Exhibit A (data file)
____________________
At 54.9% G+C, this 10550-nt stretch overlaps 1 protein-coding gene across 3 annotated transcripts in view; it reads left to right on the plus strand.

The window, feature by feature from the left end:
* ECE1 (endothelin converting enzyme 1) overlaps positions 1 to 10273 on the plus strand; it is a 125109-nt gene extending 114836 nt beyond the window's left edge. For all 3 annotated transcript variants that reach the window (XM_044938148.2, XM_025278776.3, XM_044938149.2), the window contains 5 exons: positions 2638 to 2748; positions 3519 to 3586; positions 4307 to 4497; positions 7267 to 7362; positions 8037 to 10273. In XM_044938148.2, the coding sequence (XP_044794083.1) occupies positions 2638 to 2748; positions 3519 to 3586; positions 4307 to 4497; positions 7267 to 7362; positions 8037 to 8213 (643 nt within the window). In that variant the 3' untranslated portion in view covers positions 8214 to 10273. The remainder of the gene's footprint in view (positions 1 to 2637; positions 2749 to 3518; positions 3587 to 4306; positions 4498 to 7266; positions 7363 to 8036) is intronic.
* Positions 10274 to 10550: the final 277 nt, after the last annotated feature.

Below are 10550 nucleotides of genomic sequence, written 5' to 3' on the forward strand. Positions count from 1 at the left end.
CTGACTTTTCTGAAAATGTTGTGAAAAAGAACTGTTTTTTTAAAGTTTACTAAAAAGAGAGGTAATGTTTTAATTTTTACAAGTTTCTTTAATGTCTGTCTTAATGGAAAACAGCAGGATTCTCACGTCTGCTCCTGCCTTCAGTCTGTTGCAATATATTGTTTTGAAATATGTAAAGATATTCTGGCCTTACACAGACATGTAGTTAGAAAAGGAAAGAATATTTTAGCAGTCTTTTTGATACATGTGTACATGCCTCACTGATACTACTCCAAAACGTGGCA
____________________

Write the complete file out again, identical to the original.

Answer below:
At 54.9% G+C, this 10550-nt stretch overlaps 1 protein-coding gene across 3 annotated transcripts in view; it reads left to right on the plus strand.

The window, feature by feature from the left end:
* ECE1 (endothelin converting enzyme 1) overlaps positions 1 to 10273 on the plus strand; it is a 125109-nt gene extending 114836 nt beyond the window's left edge. For all 3 annotated transcript variants that reach the window (XM_044938148.2, XM_025278776.3, XM_044938149.2), the window contains 5 exons: positions 2638 to 2748; positions 3519 to 3586; positions 4307 to 4497; positions 7267 to 7362; positions 8037 to 10273. In XM_044938148.2, the coding sequence (XP_044794083.1) occupies positions 2638 to 2748; positions 3519 to 3586; positions 4307 to 4497; positions 7267 to 7362; positions 8037 to 8213 (643 nt within the window). In that variant the 3' untranslated portion in view covers positions 8214 to 10273. The remainder of the gene's footprint in view (positions 1 to 2637; positions 2749 to 3518; positions 3587 to 4306; positions 4498 to 7266; positions 7363 to 8036) is intronic.
* Positions 10274 to 10550: the final 277 nt, after the last annotated feature.

Below are 10550 nucleotides of genomic sequence, written 5' to 3' on the forward strand. Positions count from 1 at the left end.
CTGACTTTTCTGAAAATGTTGTGAAAAAGAACTGTTTTTTTAAAGTTTACTAAAAAGAGAGGTAATGTTTTAATTTTTACAAGTTTCTTTAATGTCTGTCTTAATGGAAAACAGCAGGATTCTCACGTCTGCTCCTGCCTTCAGTCTGTTGCAATATATTGTTTTGAAATATGTAAAGATATTCTGGCCTTACACAGACATGTAGTTAGAAAAGGAAAGAATATTTTAGCAGTCTTTTTGATACATGTGTACATGCCTCACTGATACTACTCCAAAACGTGGCA